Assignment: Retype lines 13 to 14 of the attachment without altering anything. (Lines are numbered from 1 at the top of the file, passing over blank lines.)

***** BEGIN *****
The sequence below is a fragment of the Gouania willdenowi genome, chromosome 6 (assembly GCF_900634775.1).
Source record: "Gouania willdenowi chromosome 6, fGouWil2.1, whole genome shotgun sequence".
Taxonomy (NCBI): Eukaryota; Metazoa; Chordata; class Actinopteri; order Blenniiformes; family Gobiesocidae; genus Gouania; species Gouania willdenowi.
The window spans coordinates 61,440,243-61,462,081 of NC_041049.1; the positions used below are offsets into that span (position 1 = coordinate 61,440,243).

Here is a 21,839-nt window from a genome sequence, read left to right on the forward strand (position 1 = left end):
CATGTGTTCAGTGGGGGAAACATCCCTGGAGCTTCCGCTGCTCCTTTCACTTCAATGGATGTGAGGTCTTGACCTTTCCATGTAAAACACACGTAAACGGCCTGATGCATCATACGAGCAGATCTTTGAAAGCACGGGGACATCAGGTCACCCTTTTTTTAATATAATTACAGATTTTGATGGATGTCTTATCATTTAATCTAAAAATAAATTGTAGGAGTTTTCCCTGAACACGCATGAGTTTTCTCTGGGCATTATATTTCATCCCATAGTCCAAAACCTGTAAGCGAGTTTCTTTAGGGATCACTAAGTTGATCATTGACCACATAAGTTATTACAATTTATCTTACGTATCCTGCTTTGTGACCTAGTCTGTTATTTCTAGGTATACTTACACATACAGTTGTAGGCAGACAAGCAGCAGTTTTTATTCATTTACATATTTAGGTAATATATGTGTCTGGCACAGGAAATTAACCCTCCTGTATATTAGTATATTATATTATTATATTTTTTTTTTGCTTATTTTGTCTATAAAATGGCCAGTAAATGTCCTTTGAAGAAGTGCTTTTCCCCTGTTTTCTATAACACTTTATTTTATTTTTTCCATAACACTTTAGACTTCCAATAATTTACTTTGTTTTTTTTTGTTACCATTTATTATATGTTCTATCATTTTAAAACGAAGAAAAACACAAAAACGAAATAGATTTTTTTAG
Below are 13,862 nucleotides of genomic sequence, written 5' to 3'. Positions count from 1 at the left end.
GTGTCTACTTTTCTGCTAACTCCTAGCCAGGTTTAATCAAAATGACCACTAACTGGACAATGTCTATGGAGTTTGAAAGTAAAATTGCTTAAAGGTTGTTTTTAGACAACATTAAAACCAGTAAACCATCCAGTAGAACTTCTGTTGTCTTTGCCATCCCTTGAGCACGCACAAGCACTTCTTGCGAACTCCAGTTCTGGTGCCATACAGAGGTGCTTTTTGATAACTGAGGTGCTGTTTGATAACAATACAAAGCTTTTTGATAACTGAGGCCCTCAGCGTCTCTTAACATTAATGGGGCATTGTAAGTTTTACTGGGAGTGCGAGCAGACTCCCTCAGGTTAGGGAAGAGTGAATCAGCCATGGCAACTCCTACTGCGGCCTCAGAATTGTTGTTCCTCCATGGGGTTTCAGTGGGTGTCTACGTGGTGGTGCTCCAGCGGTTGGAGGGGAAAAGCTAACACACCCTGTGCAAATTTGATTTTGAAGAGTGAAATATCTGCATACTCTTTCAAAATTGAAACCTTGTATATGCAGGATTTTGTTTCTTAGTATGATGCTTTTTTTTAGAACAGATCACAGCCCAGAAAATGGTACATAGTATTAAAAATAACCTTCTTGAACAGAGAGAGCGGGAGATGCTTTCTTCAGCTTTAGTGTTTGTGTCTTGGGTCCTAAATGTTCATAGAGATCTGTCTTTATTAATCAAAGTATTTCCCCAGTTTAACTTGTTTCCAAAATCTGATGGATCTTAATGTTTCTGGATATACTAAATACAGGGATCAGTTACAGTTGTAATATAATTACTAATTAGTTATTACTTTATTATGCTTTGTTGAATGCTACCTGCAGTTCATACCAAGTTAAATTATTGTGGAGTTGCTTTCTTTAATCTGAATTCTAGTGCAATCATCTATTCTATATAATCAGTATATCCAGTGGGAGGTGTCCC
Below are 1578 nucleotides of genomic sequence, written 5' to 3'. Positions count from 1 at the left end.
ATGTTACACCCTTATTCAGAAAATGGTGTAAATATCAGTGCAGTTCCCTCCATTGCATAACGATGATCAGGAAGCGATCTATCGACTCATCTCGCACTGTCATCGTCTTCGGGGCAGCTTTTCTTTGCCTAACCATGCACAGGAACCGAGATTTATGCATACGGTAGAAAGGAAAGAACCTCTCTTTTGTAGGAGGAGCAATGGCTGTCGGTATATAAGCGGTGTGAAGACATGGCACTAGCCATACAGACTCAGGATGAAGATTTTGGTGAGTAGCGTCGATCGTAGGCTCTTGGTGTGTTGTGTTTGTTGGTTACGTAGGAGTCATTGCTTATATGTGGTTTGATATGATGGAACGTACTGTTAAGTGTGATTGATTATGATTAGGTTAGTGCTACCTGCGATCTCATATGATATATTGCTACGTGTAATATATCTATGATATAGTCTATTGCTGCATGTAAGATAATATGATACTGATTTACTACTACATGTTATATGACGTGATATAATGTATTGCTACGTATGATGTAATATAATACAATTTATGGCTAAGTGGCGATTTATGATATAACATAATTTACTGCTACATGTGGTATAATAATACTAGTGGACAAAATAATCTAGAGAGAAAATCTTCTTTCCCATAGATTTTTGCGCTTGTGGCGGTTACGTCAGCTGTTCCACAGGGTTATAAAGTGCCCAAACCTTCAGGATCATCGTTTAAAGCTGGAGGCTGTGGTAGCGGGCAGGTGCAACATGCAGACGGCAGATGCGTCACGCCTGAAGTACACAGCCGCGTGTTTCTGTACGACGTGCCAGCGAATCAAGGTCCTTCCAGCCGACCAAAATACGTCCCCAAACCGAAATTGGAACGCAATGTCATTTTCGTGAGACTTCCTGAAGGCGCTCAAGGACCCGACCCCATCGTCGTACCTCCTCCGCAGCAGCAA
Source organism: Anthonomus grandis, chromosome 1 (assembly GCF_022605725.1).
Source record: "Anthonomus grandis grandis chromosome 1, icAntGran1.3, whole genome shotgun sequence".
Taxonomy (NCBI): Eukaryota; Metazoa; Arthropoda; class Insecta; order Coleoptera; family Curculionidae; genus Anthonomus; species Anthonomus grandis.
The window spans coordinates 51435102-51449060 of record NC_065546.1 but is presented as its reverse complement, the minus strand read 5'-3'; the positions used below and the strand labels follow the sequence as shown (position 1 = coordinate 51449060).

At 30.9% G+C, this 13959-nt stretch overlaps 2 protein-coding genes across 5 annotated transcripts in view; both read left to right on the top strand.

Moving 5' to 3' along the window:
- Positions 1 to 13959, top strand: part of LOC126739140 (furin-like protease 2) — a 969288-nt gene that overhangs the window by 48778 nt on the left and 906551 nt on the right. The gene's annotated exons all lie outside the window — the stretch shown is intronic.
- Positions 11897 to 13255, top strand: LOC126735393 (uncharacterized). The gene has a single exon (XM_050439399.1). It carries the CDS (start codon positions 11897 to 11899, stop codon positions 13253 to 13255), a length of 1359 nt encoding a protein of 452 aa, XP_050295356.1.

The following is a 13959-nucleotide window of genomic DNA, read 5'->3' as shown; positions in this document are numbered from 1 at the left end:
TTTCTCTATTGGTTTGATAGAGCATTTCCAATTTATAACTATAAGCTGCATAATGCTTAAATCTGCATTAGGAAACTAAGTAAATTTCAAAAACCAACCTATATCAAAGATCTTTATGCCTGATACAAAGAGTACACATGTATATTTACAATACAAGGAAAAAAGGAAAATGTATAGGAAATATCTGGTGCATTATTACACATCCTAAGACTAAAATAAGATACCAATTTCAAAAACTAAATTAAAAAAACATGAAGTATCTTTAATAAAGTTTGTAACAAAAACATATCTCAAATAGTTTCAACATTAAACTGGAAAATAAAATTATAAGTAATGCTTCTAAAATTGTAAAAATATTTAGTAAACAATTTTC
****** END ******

Taxonomy (NCBI): Eukaryota; Metazoa; Arthropoda; class Insecta; order Coleoptera; family Curculionidae; genus Anthonomus; species Anthonomus grandis.
The window spans coordinates 51435102-51449060 of record NC_065546.1 but is presented as its reverse complement, the minus strand read 5'-3'; the positions used below and the strand labels follow the sequence as shown (position 1 = coordinate 51449060).